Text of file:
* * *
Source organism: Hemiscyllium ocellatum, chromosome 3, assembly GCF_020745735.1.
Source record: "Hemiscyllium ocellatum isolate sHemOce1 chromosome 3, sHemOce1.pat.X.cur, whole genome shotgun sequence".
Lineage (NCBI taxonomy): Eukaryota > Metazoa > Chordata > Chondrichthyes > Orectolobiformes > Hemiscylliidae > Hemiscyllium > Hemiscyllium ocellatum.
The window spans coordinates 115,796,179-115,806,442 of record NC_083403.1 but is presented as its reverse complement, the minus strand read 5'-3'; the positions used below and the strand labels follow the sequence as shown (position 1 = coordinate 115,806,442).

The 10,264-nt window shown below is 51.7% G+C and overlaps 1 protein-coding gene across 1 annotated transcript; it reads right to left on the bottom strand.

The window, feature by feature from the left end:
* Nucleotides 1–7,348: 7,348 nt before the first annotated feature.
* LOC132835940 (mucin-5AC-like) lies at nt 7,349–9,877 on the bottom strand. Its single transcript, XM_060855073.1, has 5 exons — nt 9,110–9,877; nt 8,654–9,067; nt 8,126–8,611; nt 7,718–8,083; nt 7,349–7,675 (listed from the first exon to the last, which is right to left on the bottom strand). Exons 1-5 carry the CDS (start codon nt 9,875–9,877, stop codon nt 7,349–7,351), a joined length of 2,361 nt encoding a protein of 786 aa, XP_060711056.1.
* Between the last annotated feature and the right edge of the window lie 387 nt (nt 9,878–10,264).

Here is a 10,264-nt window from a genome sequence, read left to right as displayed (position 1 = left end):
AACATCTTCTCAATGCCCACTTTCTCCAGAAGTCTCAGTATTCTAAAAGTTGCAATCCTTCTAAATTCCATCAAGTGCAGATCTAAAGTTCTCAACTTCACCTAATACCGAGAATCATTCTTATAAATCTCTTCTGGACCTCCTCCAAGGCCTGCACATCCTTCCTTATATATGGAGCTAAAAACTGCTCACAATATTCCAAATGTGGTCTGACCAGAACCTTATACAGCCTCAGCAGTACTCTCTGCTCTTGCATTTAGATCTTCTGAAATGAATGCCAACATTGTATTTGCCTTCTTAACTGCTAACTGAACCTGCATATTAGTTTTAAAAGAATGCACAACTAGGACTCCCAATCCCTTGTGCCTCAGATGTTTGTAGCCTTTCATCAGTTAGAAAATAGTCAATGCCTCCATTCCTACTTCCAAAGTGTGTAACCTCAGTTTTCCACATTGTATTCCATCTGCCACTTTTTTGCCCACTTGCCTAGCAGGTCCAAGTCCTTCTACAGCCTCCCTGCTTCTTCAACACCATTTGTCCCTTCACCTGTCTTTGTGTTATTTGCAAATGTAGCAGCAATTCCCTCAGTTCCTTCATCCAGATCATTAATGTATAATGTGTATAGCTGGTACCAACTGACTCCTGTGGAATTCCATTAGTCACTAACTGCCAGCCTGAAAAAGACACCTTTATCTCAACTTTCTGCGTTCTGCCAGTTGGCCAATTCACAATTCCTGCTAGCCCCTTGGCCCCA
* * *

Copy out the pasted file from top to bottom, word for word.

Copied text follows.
Source organism: Hemiscyllium ocellatum, chromosome 3, assembly GCF_020745735.1.
Source record: "Hemiscyllium ocellatum isolate sHemOce1 chromosome 3, sHemOce1.pat.X.cur, whole genome shotgun sequence".
Lineage (NCBI taxonomy): Eukaryota > Metazoa > Chordata > Chondrichthyes > Orectolobiformes > Hemiscylliidae > Hemiscyllium > Hemiscyllium ocellatum.
The window spans coordinates 115,796,179-115,806,442 of record NC_083403.1 but is presented as its reverse complement, the minus strand read 5'-3'; the positions used below and the strand labels follow the sequence as shown (position 1 = coordinate 115,806,442).

The 10,264-nt window shown below is 51.7% G+C and overlaps 1 protein-coding gene across 1 annotated transcript; it reads right to left on the bottom strand.

The window, feature by feature from the left end:
* Nucleotides 1–7,348: 7,348 nt before the first annotated feature.
* LOC132835940 (mucin-5AC-like) lies at nt 7,349–9,877 on the bottom strand. Its single transcript, XM_060855073.1, has 5 exons — nt 9,110–9,877; nt 8,654–9,067; nt 8,126–8,611; nt 7,718–8,083; nt 7,349–7,675 (listed from the first exon to the last, which is right to left on the bottom strand). Exons 1-5 carry the CDS (start codon nt 9,875–9,877, stop codon nt 7,349–7,351), a joined length of 2,361 nt encoding a protein of 786 aa, XP_060711056.1.
* Between the last annotated feature and the right edge of the window lie 387 nt (nt 9,878–10,264).

Here is a 10,264-nt window from a genome sequence, read left to right as displayed (position 1 = left end):
AACATCTTCTCAATGCCCACTTTCTCCAGAAGTCTCAGTATTCTAAAAGTTGCAATCCTTCTAAATTCCATCAAGTGCAGATCTAAAGTTCTCAACTTCACCTAATACCGAGAATCATTCTTATAAATCTCTTCTGGACCTCCTCCAAGGCCTGCACATCCTTCCTTATATATGGAGCTAAAAACTGCTCACAATATTCCAAATGTGGTCTGACCAGAACCTTATACAGCCTCAGCAGTACTCTCTGCTCTTGCATTTAGATCTTCTGAAATGAATGCCAACATTGTATTTGCCTTCTTAACTGCTAACTGAACCTGCATATTAGTTTTAAAAGAATGCACAACTAGGACTCCCAATCCCTTGTGCCTCAGATGTTTGTAGCCTTTCATCAGTTAGAAAATAGTCAATGCCTCCATTCCTACTTCCAAAGTGTGTAACCTCAGTTTTCCACATTGTATTCCATCTGCCACTTTTTTGCCCACTTGCCTAGCAGGTCCAAGTCCTTCTACAGCCTCCCTGCTTCTTCAACACCATTTGTCCCTTCACCTGTCTTTGTGTTATTTGCAAATGTAGCAGCAATTCCCTCAGTTCCTTCATCCAGATCATTAATGTATAATGTGTATAGCTGGTACCAACTGACTCCTGTGGAATTCCATTAGTCACTAACTGCCAGCCTGAAAAAGACACCTTTATCTCAACTTTCTGCGTTCTGCCAGTTGGCCAATTCACAATTCCTGCTAGCCCCTTGGCCCCA